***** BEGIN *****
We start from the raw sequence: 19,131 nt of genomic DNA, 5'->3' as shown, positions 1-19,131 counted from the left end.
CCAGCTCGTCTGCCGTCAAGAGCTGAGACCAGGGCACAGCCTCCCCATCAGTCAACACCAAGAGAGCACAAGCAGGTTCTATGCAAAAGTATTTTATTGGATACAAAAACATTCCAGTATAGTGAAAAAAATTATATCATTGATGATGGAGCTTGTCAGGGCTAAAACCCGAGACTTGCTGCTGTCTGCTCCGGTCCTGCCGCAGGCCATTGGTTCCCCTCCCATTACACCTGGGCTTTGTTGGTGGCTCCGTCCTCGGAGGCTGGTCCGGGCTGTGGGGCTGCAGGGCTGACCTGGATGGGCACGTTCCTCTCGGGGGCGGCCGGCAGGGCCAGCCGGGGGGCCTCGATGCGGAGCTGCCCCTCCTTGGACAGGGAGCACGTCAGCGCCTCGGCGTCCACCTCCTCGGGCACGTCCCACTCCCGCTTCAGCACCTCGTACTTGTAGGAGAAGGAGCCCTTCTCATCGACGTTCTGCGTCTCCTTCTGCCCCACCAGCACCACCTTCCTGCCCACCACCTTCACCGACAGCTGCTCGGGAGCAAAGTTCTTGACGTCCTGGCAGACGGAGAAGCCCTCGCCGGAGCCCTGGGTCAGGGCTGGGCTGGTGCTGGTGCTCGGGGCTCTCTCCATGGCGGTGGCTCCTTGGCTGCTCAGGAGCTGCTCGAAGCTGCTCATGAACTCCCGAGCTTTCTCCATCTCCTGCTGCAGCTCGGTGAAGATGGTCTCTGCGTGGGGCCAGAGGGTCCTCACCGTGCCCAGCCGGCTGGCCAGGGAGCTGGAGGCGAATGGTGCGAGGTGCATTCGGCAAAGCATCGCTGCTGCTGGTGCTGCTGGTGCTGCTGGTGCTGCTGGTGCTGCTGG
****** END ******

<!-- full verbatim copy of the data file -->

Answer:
We start from the raw sequence: 19,131 nt of genomic DNA, 5'->3' as shown, positions 1-19,131 counted from the left end.
CCAGCTCGTCTGCCGTCAAGAGCTGAGACCAGGGCACAGCCTCCCCATCAGTCAACACCAAGAGAGCACAAGCAGGTTCTATGCAAAAGTATTTTATTGGATACAAAAACATTCCAGTATAGTGAAAAAAATTATATCATTGATGATGGAGCTTGTCAGGGCTAAAACCCGAGACTTGCTGCTGTCTGCTCCGGTCCTGCCGCAGGCCATTGGTTCCCCTCCCATTACACCTGGGCTTTGTTGGTGGCTCCGTCCTCGGAGGCTGGTCCGGGCTGTGGGGCTGCAGGGCTGACCTGGATGGGCACGTTCCTCTCGGGGGCGGCCGGCAGGGCCAGCCGGGGGGCCTCGATGCGGAGCTGCCCCTCCTTGGACAGGGAGCACGTCAGCGCCTCGGCGTCCACCTCCTCGGGCACGTCCCACTCCCGCTTCAGCACCTCGTACTTGTAGGAGAAGGAGCCCTTCTCATCGACGTTCTGCGTCTCCTTCTGCCCCACCAGCACCACCTTCCTGCCCACCACCTTCACCGACAGCTGCTCGGGAGCAAAGTTCTTGACGTCCTGGCAGACGGAGAAGCCCTCGCCGGAGCCCTGGGTCAGGGCTGGGCTGGTGCTGGTGCTCGGGGCTCTCTCCATGGCGGTGGCTCCTTGGCTGCTCAGGAGCTGCTCGAAGCTGCTCATGAACTCCCGAGCTTTCTCCATCTCCTGCTGCAGCTCGGTGAAGATGGTCTCTGCGTGGGGCCAGAGGGTCCTCACCGTGCCCAGCCGGCTGGCCAGGGAGCTGGAGGCGAATGGTGCGAGGTGCATTCGGCAAAGCATCGCTGCTGCTGGTGCTGCTGGTGCTGCTGGTGCTGCTGGTGCTGCTGG